Understanding Data

Bar Cop calculates numerical data up to four decimal places behind the scenes, however shown data is always rounded.  That data being shown determines how many decimal places it is rounded to.  In the beginning this might throw you off in some instances. For example: you weigh an open bottle that you know is not completely full, enter a bottle weight of 42.7 and the total on-hand ending number shows 1.0?

What is happening?  The bottle weight entered translated between .95 - .99, which rounded up to 1.0. If the weight entered translated between .85 - .94, the number would round to .9 and so on.  In the reverse, you might enter a bottle weight that has an ounce or two left in the bottle and the total on-hand shows 0.0. In this case, the bottle weight would have translated somewhere between .01 - .04 and was rounded down to 0.0.  Behind the scenes Bar Cop is using the full number including all decimal places for calculations, not the shown rounded number.

Why does this happen?  It's simply easier to read specific data with fewer decimal places, so Bar Cop rounds final shown numbers for better visual comprehension. 

Let's go back to entering bottle weights - in the first example a bottle weight of 42.7 was entered.  The scale you are using might go to 2, 3, or even 4 decimal places, so if you entered a bottle weight of 42.675, the weight shown would round to 42.7.  Behind the scenes however, 42.675 would be used in all calculations.

Bar Cop data

Let's look at another example: Pours made for liquor is the number of shots used based on your standard pour size. Pours made are rounded to a whole number. If a product shows 76 pours made, the actual number behind the scenes that is being used to calculate all usage data might be something like 75.82.

IMPORTANT -Taking a shift check isn't taking a complete inventory, it's monitoring the habits of a bartender or bartenders at any given time. If possible do not let the bartenders know you are doing a shift check at all. If they will know, do not let them know what products you will be tracking.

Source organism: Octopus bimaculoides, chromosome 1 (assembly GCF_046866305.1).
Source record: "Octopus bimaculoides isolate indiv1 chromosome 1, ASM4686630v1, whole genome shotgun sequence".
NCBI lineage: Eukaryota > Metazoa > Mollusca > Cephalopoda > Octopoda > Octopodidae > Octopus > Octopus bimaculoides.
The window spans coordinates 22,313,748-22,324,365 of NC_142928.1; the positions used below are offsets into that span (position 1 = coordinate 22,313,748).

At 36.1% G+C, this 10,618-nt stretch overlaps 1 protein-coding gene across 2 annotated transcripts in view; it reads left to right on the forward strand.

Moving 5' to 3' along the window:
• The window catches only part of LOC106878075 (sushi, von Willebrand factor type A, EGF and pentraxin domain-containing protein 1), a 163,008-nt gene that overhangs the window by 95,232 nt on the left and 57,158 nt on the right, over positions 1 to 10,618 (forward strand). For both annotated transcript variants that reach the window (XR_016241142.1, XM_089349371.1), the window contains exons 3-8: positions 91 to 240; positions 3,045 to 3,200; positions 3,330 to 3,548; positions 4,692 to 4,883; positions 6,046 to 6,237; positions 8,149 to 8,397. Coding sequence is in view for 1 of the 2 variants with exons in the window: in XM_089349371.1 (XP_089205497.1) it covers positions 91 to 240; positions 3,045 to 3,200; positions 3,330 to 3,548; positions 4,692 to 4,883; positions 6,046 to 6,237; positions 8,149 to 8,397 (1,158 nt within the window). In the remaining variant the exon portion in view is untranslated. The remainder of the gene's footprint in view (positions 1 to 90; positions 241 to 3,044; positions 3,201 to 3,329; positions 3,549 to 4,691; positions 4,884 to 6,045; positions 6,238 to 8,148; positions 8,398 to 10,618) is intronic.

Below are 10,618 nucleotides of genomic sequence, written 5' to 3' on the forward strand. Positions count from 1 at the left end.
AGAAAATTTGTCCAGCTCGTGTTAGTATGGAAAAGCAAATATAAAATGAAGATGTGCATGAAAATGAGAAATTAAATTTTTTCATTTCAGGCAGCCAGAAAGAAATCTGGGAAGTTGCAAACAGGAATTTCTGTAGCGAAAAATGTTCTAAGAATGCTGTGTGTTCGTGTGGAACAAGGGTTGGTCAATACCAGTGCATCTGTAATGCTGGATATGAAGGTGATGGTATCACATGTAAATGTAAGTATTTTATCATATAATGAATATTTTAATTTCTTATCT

Best Practice: Select products that are poured the most and more likely to have theft, ie. speed rail products.

Bar Cop taking bartender spot check 2

Take the weights (or point counts) of the products you will be tracking before the start of the shift and enter them into the "Starting Inventory" section where you setup the product names.

Bartender shift check for theft

When the shift is over, take the ending inventory weights (or point counts) of the same products and enter the inventory numbers into the "Ending Inventory" section.

Bartender shift checking

IMPORTANT - If a full bottle of a product that you are tracking is added to the bar location during the shift, you need to go back to the "Starting Inventory" section and add it to the full bottle column.

restaurant shift checks

The last step is entering the register sales for each product. Go to the "Register Sales" section and from your sales report enter the total sales rang in for each product.

bar shift checks

Things to know:

1) It is best practice to select a limited number of products to inventory for a shift check. Products that are used more frequently are better to track. *You can inventory all liquor and wine products if you want to.

2) If a bottle of a product that you are tracking is added to the station during the shift, it needs to added to the "Starting Inventory" section.